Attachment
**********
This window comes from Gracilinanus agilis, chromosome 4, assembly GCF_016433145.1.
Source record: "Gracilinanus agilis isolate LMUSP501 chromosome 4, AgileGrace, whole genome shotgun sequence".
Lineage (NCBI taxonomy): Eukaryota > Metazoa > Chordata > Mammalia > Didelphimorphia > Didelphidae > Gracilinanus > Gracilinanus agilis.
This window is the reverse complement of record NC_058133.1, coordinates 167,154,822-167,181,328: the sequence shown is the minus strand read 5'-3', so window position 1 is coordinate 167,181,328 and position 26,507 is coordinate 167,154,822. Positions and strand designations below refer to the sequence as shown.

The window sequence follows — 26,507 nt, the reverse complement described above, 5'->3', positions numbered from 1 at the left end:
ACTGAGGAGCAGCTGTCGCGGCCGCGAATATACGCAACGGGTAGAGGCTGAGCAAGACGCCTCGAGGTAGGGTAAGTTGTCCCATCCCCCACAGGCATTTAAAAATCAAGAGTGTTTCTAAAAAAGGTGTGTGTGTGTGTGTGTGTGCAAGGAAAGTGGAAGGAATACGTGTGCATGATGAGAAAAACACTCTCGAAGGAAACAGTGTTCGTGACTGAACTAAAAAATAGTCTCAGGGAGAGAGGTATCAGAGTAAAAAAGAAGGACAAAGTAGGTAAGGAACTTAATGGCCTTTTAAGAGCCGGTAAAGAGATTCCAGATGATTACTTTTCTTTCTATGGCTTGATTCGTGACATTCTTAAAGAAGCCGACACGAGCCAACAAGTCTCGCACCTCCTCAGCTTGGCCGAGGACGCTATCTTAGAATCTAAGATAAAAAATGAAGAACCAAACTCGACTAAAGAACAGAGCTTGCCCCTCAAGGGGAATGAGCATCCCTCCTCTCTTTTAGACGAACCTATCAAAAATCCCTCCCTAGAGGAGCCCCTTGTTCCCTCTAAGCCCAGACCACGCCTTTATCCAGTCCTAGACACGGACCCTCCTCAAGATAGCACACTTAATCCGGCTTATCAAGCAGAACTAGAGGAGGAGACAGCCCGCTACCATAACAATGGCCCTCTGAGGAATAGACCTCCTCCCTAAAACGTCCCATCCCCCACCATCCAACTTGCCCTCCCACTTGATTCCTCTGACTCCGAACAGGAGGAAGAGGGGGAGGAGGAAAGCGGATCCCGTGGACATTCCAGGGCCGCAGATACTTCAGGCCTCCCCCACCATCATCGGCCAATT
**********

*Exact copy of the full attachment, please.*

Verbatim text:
This window comes from Gracilinanus agilis, chromosome 4, assembly GCF_016433145.1.
Source record: "Gracilinanus agilis isolate LMUSP501 chromosome 4, AgileGrace, whole genome shotgun sequence".
Lineage (NCBI taxonomy): Eukaryota > Metazoa > Chordata > Mammalia > Didelphimorphia > Didelphidae > Gracilinanus > Gracilinanus agilis.
This window is the reverse complement of record NC_058133.1, coordinates 167,154,822-167,181,328: the sequence shown is the minus strand read 5'-3', so window position 1 is coordinate 167,181,328 and position 26,507 is coordinate 167,154,822. Positions and strand designations below refer to the sequence as shown.

The window sequence follows — 26,507 nt, the reverse complement described above, 5'->3', positions numbered from 1 at the left end:
ACTGAGGAGCAGCTGTCGCGGCCGCGAATATACGCAACGGGTAGAGGCTGAGCAAGACGCCTCGAGGTAGGGTAAGTTGTCCCATCCCCCACAGGCATTTAAAAATCAAGAGTGTTTCTAAAAAAGGTGTGTGTGTGTGTGTGTGTGCAAGGAAAGTGGAAGGAATACGTGTGCATGATGAGAAAAACACTCTCGAAGGAAACAGTGTTCGTGACTGAACTAAAAAATAGTCTCAGGGAGAGAGGTATCAGAGTAAAAAAGAAGGACAAAGTAGGTAAGGAACTTAATGGCCTTTTAAGAGCCGGTAAAGAGATTCCAGATGATTACTTTTCTTTCTATGGCTTGATTCGTGACATTCTTAAAGAAGCCGACACGAGCCAACAAGTCTCGCACCTCCTCAGCTTGGCCGAGGACGCTATCTTAGAATCTAAGATAAAAAATGAAGAACCAAACTCGACTAAAGAACAGAGCTTGCCCCTCAAGGGGAATGAGCATCCCTCCTCTCTTTTAGACGAACCTATCAAAAATCCCTCCCTAGAGGAGCCCCTTGTTCCCTCTAAGCCCAGACCACGCCTTTATCCAGTCCTAGACACGGACCCTCCTCAAGATAGCACACTTAATCCGGCTTATCAAGCAGAACTAGAGGAGGAGACAGCCCGCTACCATAACAATGGCCCTCTGAGGAATAGACCTCCTCCCTAAAACGTCCCATCCCCCACCATCCAACTTGCCCTCCCACTTGATTCCTCTGACTCCGAACAGGAGGAAGAGGGGGAGGAGGAAAGCGGATCCCGTGGACATTCCAGGGCCGCAGATACTTCAGGCCTCCCCCACCATCATCGGCCAATT